The signs outside certain business establishments on the seediest Vegas streets make no secret of the customers to whom they cater: Gentlemen’s Club, they deceptively declare.
While driving past one on Monday, I wondered if anyone ever wandered in, looking for an actual gentleman. If you’ve lived in Las Vegas five minutes you know better. But maybe, just maybe, there exists a naive husband-hunting woman who expects to find men inside, pulling out chairs for dinner companions, holding doors open for old ladies.
“Man,” I thought, “it’s a good thing Amelia Bedelia didn’t live in Vegas.”
My favorite literal-minded character from childhood hasn’t left my thoughts after all these years. This past week, Children’s Book Week, was as good of a time as any to remember and celebrate her. In doing so, I further pondered how Amelia might get along today in a city such as Las Vegas.
For anyone unacquainted with my old friend, here’s a quick meet and greet. She works as a housekeeper for Mrs. Rogers and takes her to-do lists literally. Dressing chicken results in fashion-forward poultry. Bridal showers leave the guest of honor soaked. Drawing curtains requires sharp pencils.
From first to third grade, I found her lost but lovable. If she popped into my life now, though, I might just think of her as a liability.
For starters, how would she handle a visit to the Strip? Surely, the iconic street’s name would lead Amelia to enthusiastically shed every last stitch of her old-school maid uniform. That would, obviously, result in a side job at one of those gentlemen’s clubs.
Poor Amelia would never get paid, either. She’d shake her thong sandals in patrons’ faces and get thrown right out of there.
But, she’d take it like a champ. Dollarless, she’d claim she got lots of tips, such as “Lose the bonnet!” She’d still be confused, though, about all the men claiming to “make it rain.”
She never felt a drop, she’d exclaim (characters in children’s books always exclaim). And they were indoors for crying out loud! An expression she only uses when, well, crying. Out loud.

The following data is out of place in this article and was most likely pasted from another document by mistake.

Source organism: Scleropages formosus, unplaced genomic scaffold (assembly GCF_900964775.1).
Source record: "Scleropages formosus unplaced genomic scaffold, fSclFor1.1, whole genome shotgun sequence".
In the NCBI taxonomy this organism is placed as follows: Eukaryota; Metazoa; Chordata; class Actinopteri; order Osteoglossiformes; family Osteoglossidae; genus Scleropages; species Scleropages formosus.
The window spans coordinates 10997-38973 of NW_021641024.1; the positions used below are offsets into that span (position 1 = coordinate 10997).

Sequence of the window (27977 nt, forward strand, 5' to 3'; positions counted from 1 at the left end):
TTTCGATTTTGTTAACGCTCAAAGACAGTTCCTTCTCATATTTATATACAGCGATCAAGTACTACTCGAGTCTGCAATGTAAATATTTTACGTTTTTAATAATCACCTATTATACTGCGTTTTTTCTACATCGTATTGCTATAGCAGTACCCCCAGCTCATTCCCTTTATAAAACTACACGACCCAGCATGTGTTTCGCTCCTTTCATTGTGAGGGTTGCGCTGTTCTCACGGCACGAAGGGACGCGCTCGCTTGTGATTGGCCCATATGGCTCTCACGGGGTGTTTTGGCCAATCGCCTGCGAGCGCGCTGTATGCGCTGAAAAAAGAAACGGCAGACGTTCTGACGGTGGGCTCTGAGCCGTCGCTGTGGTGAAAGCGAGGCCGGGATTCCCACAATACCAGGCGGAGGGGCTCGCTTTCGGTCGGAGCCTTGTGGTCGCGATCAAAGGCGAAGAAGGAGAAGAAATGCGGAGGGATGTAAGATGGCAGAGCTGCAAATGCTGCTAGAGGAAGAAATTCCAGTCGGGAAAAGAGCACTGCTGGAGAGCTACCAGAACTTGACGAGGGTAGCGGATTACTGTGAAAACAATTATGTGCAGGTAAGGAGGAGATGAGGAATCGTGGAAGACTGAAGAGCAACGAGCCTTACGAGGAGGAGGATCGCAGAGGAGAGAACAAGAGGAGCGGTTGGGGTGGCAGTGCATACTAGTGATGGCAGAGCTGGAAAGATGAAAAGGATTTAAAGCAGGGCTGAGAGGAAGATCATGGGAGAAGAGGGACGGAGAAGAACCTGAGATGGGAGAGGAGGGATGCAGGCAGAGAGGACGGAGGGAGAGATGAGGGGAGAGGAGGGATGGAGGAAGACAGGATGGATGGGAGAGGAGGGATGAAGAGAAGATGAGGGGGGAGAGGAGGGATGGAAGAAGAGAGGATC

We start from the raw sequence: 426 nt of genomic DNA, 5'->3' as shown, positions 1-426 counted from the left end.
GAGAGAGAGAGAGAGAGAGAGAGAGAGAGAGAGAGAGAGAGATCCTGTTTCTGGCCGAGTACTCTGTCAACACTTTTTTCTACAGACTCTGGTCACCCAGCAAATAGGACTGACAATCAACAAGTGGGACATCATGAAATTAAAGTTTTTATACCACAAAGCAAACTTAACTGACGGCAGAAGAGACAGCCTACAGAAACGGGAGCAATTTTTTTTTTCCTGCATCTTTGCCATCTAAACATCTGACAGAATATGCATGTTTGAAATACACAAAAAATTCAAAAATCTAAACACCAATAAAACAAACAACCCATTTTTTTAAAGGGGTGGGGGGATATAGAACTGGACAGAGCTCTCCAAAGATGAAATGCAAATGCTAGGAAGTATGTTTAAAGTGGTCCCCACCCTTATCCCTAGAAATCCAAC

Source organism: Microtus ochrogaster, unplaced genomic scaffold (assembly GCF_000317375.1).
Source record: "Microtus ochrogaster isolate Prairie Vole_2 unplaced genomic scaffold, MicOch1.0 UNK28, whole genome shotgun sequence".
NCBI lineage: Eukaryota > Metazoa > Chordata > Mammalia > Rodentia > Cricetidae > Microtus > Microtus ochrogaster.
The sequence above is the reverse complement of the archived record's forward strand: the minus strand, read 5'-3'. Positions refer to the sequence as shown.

“Gentlemen,” she’d conclude, aren’t very smart. Or gentle.
And back she’d go to Mrs. Rogers’ house in Summerlin, where she’d find a whole new list of tasks to screw up, starting with this one: Go to Amazon and purchase a children’s book for little Suzie next door.
A trip to South America would be the least of her worries; Amelia would have to explain what a book is to Suzie.
According to a 2009 National Assessment of Educational Progress report, only one-third of students entering high school were proficient in reading. That could have something to do with this First Book statistic: Forty-two percent of children in this country live in low-income households, most of which have no age-appropriate books at home.
If you know any kids ages 4 to 8, introduce them to Amelia Bedelia. They’ll fall in love with her and sustain that sentiment through adulthood because she’ll make them feel smart. It will have little to do with her constant confusion and more to do with the skill that leads kids to discover her shenanigans: reading.
Those books were my first exposure to entertainment via knowledge. The better my reading skills, the quicker I got through the books, the more I laughed at silly Amelia.
She taught me to value words. So much so, a few months ago, when dictionaries started including the informal and incorrect definition of “literally,” it disgusted me.
Unless you’re saying it at the pearly gates, you didn’t literally die laughing. If your kids have no rubberlike properties to them, they probably didn’t literally bounce off the walls.
Including the new “for emphasis” definition in dictionaries is accommodating illiteracy.
Amelia Bedelia, created by Peggy Parish, turns 50 this year. Happy birthday to the character who made me literate enough to appreciate the true meaning of “literally.”
Contact Xazmin Garza at firstname.lastname@example.org or 702-383-0477. Follow her on Twitter @startswithanx.